Action economy! The party wins by maximizing its action economy. As a contributing party member, make yourself as self-sufficient as possible so that you can spend actions hurting bad guys (hurt = crowd control, hit point damage, or otherwise interfering with their plans of hurting you), not frantically buffing yourselves.


DR/-. DR/adamantine. DR/silver and good. Heck, DR/alignment at all. Clustered Shots is the most ridiculous archer feat in existence and a requirement as soon as possible.


Eh, it's ok. If you can fit it in, it's worth picking up whenever, probably in the level 7 to 9 area. But I wouldn't pick it over other, more useful combat feats like Weapon Spec, Greater Weapon Focus, Clustered Shots, Improved Precise Shot, Improved Critical, or a good number of other archery feats.

@StreamOfTheSky: Weapon Focus is good because it's part of a cumulative addition of +5% chances to hit. The first plus is never that good, but the last one is superb! So you get all the +5% chances you can, and soon you're talking +35% chance to hit or more, and then that's really significant! Also remember that it's +5% chance to hit on each attack, so it's actually worth much more than just +5%. This doesn't invalidate PBM as a decent feat choice. It does say that Weapon Focus is a much more essential feat choice than PBM and given the choice, go with Weapon Focus every time.


thejeff wrote:
Melissa Litwin wrote:


And for the people just above me, armor bonus means "all armor bonus from the piece of armor including enhancement bonuses and other magical bonuses like light fortification on that piece of armor". Same with shield bonus. A +5 fire resist death ward blinding tower shield worn by someone who is polymorphed provides 0 shield bonus to AC, 0 fire resist, no death ward, and no blinding special ability. If it was wild, it would provide a +9 shield bonus to AC, 0 fire resist, no death ward, and no blinding special ability.

So in the polymorph rule section Armor bonus means "all armor bonus from the piece of armor including enhancement bonuses and other magical bonuses like light fortification on that piece of armor", but in the Wild property section "armor bonus (and any enhancement bonus)", just means the armor and enhancement bonuses?

You wonder why people are confused. The phrase "armor bonus" means completely different things at different times.

Do you have a source for your interpretation, or is it just an interpretation?

Aaugh, I"m just being all sorts of confusing today. Polymorph makes all armor items stop working altogether (among other things that stop working), which means everything on the armor. Wild makes the armor bonus (bonuses to AC, but not special abilities) come back, but not the other stuff.


Vendle wrote:
Melissa, I'm pretty sure your post has a contradiction: you said that armor bonuses include magical qualities like light fortification, but then disallows the other magical qualities.

Sorry to be confusing. I meant that armor can include both enhancement bonuses and other special things, all of which stop working when a creature is polymorphed. I was defining "armor bonuses", all of which stop working.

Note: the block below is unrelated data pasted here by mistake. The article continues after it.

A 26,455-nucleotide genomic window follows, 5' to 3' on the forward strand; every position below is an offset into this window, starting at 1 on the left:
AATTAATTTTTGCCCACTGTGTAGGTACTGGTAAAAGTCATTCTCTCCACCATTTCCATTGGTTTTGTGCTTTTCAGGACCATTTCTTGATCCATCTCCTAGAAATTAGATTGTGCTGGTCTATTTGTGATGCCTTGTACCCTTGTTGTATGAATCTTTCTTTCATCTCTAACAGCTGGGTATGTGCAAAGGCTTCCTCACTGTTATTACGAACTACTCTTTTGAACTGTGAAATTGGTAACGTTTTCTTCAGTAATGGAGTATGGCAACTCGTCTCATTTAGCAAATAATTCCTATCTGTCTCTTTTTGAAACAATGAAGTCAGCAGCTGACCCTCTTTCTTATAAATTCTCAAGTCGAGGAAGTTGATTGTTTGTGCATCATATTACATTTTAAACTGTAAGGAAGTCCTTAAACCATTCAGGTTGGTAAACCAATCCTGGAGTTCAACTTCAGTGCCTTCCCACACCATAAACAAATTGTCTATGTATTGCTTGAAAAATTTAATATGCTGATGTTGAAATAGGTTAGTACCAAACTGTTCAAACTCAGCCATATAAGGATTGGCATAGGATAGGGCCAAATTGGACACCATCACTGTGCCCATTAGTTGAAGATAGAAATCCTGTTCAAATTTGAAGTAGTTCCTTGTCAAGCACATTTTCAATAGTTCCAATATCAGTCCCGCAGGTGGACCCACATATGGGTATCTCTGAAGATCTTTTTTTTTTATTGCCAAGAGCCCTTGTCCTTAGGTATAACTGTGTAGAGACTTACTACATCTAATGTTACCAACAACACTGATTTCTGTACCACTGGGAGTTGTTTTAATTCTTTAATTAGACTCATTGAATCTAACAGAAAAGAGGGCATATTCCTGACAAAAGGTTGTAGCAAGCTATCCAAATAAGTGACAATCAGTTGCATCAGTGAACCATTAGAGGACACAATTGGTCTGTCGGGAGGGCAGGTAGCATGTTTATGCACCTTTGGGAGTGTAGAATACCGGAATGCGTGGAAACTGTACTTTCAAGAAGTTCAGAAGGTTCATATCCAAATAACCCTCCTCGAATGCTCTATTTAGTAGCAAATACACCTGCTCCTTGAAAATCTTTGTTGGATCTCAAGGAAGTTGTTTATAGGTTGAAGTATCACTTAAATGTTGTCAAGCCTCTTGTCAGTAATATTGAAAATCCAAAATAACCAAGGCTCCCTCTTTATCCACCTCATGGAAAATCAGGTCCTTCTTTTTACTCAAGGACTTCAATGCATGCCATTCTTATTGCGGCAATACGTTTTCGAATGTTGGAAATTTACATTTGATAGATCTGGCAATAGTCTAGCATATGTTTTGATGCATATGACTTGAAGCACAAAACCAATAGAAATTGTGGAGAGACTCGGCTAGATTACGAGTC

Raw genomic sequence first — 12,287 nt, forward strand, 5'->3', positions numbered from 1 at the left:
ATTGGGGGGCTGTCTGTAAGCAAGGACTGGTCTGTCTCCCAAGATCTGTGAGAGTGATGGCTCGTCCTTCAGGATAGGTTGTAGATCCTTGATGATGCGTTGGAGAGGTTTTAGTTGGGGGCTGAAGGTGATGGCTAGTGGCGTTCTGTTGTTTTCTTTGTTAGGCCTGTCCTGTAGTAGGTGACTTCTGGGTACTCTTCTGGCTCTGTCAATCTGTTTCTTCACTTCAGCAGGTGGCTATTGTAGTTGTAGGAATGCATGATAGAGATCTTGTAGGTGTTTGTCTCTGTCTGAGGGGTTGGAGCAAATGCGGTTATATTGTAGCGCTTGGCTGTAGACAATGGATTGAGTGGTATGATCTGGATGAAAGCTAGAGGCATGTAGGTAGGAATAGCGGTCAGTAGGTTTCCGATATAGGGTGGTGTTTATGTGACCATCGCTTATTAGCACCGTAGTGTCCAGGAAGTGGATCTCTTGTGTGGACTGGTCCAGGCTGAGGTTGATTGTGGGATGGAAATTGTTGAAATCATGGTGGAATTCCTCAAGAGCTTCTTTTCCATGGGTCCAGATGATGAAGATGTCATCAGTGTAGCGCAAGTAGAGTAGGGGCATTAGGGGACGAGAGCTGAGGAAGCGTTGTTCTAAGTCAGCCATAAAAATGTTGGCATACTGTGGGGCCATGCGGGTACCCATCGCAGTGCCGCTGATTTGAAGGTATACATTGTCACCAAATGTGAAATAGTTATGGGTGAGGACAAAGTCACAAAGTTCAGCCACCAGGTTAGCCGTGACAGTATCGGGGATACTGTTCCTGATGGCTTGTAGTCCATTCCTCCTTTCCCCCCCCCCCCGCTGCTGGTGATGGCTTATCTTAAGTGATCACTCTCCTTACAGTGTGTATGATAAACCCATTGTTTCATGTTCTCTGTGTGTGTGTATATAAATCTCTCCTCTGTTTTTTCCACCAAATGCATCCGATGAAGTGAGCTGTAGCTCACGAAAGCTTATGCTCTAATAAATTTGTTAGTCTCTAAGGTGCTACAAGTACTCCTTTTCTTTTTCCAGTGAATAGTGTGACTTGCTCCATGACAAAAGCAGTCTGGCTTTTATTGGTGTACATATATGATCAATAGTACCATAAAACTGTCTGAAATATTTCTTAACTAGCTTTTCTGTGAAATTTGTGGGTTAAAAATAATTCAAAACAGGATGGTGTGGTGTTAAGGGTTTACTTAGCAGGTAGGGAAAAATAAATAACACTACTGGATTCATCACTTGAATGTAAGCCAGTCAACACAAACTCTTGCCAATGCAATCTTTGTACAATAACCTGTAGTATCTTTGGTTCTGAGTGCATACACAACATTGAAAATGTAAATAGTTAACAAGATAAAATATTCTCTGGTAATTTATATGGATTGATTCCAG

Wild armor would make the armor bonuses (base and enhancement) active, but not the special abilities like light fort.


Ravingdork wrote:

Traditionally, when under a polymorph effect as a non-humanoid, your armor is melded into you and becomes nonfunctional. You do not suffer penalties from it and you do not gain any bonuses. It essentially ceases to exist.

Wild armor says that, when wild shaped, the armor still melds into you, but you maintain the bonuses.

Does this mean my druid could get a +5 wild stone coat, then wild shape for hours and hours, gaining a +13 bonus to AC (on top of what my form gives me) while not suffering ANY non-proficiency penalties (or other penalties such as armor check penalty, reduced speed, or max Dex) for its use while in said form?

This strikes me as kind of cheesy and kind of awesome, but there doesn't seem to be anything implying it works any other way. If this is really how it was meant to work, it suddenly makes sense why it is so expensive.

Remember that you are not wearing the armor either. You merely retain the armor bonus to AC. You therefore count as unarmored. That means you can take a monk level and while wild-shaped gain the benefits of flurry, Wisdom bonus to AC, and other monk benefits that require you to be unarmored.

And for the people just above me, armor bonus means "all armor bonus from the piece of armor including enhancement bonuses and other magical bonuses like light fortification on that piece of armor". Same with shield bonus. A +5 fire resist death ward blinding tower shield worn by someone who is polymorphed provides 0 shield bonus to AC, 0 fire resist, no death ward, and no blinding special ability. If it was wild, it would provide a +9 shield bonus to AC, 0 fire resist, no death ward, and no blinding special ability.

*

Don Walker wrote:

I believe if a Pathfinder comes to the point of withholding assistance to a fellow Pathfinder, it would be because the actions of that fellow Pathfinder were deemed reprehensible enough as to consider that fellow Pathfinder no longer worthy of Pathfinder membership.

We are not talking withholding assistance just because one feels like it. Snorter gave specific reasons to withhold aid. It's not evil to protect others from evil by not saving the life of an evildoer. The first Pathfinder did not cause harm to the fellow Pathfinder. They, in all likely-hood, got themselves into the mess they are in. It is also likely they were not in the process of saving the life of the first Pathfinder. More likely they caused the problem, or through lack of cooperation got into dire straights. I certainly wouldn't consider that PvP.

I don't consider it PvP either, but I do consider it jerk-hood of the first degree. You like to steal things and I'm a super lawful paladin of Abadar? Fine, we definitely don't get along. But you are bleeding because you stabbed the giant construct so it turned on you instead of someone else in the party? I don't care how much the paladin dislikes the rogue, letting them bleed out is uncalled for. It's definitely against Pathfinder ethics.